Googling "How To Rescue Kittens From A Storm Drain"

I drove through the day to spend the weekend with my sister and her family. After dinner, we decided that a walk would keep us from falling asleep at 8:30 and after car time all day, moving was top on my list.

My sister, my niece Emmie, and I strolled through the neighborhood chatting about all things. We had not walked too far when we came upon a lovely lady and her son peering down into a storm drain. We immediately asked if they were okay and if they needed any help.

They quietly explained that twelve year old Josh had discovered four baby cats down in the drain and they were trying to decide how to rescue them. We thought we could help them with this grand rescue.*

We decided that if we managed to remove the grate, Josh could climb down and gather them together and gently pass them towards the light of hope and gentle motherly arms. It took a heave and ho from all five of us to lift off the grate and Josh bravely descended into the dark depths of the storm drain world to retrieve the four kittens. And that was when we all realized that rescues, especially cat rescues, especially wild feral cat rescues, are no easy task. 

The cats immediately ran and huddled together at the other end of the long pipe under the grate across the street. We heaved and hoed on the other grate and Josh descended once again. The cats immediately dashed directly into the middle of the pipe and sat. They were not moving. We were not what they were looking for. We were not their heroes. We were scary large creatures barging into their home screaming “here kitty kitty” - our voices echoing through the storm drain system pipes. 

We tried throwing rocks at them from one end thinking they would run into the arms of a rescuer at the other end. We took turns descending down into the depths as if our sweet luring voice might be more cat luring. 

This was unsuccessful. They were not going to budge. Finally, some food arrived and some neighbors. We thought these sweet kittens might come to food. They did come to food, but, of course, Josh couldn’t grab all four kittens simultaneously. He nabbed one tiny ferocious hissing, screaming, batting, biting kitten. She was so tiny and shrill it took at least five of us to get her settled into a cuddly towel in the bottom of a box. We had one very unhappy rescued cat. The others cats were back to huddle position mid pipe, far out of reach.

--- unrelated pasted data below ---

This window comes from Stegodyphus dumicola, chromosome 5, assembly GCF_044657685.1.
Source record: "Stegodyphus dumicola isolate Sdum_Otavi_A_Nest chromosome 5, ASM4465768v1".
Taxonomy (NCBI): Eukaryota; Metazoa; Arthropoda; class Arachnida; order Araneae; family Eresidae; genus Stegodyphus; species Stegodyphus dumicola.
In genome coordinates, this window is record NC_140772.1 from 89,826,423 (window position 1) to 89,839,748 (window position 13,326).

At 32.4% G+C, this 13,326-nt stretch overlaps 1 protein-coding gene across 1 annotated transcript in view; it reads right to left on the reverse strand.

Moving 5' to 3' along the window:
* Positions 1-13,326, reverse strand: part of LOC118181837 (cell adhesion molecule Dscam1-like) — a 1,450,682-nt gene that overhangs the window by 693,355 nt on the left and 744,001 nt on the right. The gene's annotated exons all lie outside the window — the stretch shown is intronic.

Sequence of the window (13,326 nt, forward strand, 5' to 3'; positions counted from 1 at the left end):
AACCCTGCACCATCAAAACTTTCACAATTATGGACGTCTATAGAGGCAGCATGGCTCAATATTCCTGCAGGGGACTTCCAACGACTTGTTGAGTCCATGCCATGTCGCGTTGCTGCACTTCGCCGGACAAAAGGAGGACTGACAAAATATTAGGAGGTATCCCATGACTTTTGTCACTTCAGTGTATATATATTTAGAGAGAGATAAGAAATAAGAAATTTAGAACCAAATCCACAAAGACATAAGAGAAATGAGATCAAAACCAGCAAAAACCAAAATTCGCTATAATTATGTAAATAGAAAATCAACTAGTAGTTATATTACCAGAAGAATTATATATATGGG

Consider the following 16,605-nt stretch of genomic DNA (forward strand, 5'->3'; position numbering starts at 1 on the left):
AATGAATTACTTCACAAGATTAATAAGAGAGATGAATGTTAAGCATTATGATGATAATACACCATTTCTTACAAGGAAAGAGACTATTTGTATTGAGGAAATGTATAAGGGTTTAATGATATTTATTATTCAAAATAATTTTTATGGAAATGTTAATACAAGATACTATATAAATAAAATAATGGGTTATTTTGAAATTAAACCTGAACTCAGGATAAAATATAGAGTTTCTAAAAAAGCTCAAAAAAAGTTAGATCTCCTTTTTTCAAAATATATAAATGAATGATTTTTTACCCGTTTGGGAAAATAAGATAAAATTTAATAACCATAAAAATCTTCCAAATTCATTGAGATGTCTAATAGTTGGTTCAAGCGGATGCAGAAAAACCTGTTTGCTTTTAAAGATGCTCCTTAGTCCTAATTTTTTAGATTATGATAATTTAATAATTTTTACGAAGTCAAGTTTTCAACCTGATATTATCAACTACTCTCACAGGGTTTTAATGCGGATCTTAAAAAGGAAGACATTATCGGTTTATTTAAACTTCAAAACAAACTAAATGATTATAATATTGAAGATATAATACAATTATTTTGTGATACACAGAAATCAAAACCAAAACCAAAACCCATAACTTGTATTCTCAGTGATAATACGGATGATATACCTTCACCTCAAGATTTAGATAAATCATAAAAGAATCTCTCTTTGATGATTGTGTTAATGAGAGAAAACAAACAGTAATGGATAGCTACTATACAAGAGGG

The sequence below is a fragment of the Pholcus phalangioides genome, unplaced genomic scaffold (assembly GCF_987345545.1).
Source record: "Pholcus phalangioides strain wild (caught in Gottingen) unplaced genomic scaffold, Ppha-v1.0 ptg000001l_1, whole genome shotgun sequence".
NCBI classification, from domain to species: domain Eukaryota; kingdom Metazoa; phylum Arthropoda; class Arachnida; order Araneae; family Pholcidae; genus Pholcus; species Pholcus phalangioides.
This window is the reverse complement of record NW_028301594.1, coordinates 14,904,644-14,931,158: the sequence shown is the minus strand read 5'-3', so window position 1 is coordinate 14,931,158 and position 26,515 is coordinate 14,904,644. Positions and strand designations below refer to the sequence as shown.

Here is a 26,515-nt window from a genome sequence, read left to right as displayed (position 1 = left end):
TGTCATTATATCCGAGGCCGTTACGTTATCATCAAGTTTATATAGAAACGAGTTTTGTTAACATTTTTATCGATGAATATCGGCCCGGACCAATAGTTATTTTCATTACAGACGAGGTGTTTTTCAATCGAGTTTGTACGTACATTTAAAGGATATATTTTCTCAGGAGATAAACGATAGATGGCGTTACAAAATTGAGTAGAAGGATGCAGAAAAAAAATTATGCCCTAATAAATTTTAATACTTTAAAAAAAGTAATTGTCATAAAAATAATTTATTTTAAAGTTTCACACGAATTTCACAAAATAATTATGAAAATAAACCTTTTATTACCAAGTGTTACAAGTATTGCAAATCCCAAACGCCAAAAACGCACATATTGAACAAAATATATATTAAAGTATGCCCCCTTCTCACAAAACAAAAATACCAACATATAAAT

Phone flashlights barely lit up their sillouttes, their glaring eyes the only sure sign of their location. We thought and thought about a plan. They were NOT going to come to the food — obviously. That trick was used up. 

My brother in law mentioned using a shop vac to suck them out of the sew. After several chuckles, and no other good ideas, I decided to google - “How to get a kittens out from a storm drain” - yes I did.

One of the first ideas to pop up was to shop vac them out with panty hose over the tube as not to send them down the vacuum. We decided that would work well if they were not so far away, unless someone had a super duper powered vacuum. No one volunteered that kind of tool.

Among us, stood a wise college student. He volunteered a crucial, spectacular idea. Cats hate water! We could spray water in at one end and force them to the other. Of course, no one was home at the closest house, but they did have a extraordinarily long garden hose with a powerful spray nozzle. I decided in this type of rescue emergency, we didn’t need permission to borrow the hose and pulled and pulled until hose and storm drain met.

With a water blaster at one end and Josh at the other, we blasted the baby kittens. They definitely were not impressed with water blasting and rushed straight towards Josh. Josh grabbed the second wild hissing ferocious palm sized kitten. And within twenty minutes, three of the four kittens were safely rescued and huddling in a cozy towel lined box. 

By now, twenty neighbors have gathered. It is a neighbor hood cat rescue. Comments and ideas are flying. The fourth cat had escaped through another tunnel and moved to a new location so the water plan wasn’t a plan anymore. 

It was getting dark and people had ideas and people that hadn’t even been there for the rescue were telling new arrivals that they had rescued a cat. People shared their feelings about cats. Love and hate and sympathy and knowledge. People shared their ideas. We needed a rescue hook. WE needed a long stick with duck tape on it - or a sticky mice trap. They would stick right to it and pull it out. 

Finally the dark and the fourth cat beat us out. We had successfully removed three cats from their cozy storm drain home and left one all alone to find his way without his brothers and sisters to keep him company.

Josh was the hero. He found them and was determined to rescue the four cats from the storm drain. He never let up. He never quit. People came and went and stopped and talked and gave ideas, but he just stayed the course until he couldn’t stay. His sweet mom, had contacted the local animal rescue shelter before the evening was over and the kittens will have sweet, safe cozy homes and I'm sure one of them will belong to Josh.

*Cats don’t want to be rescued.


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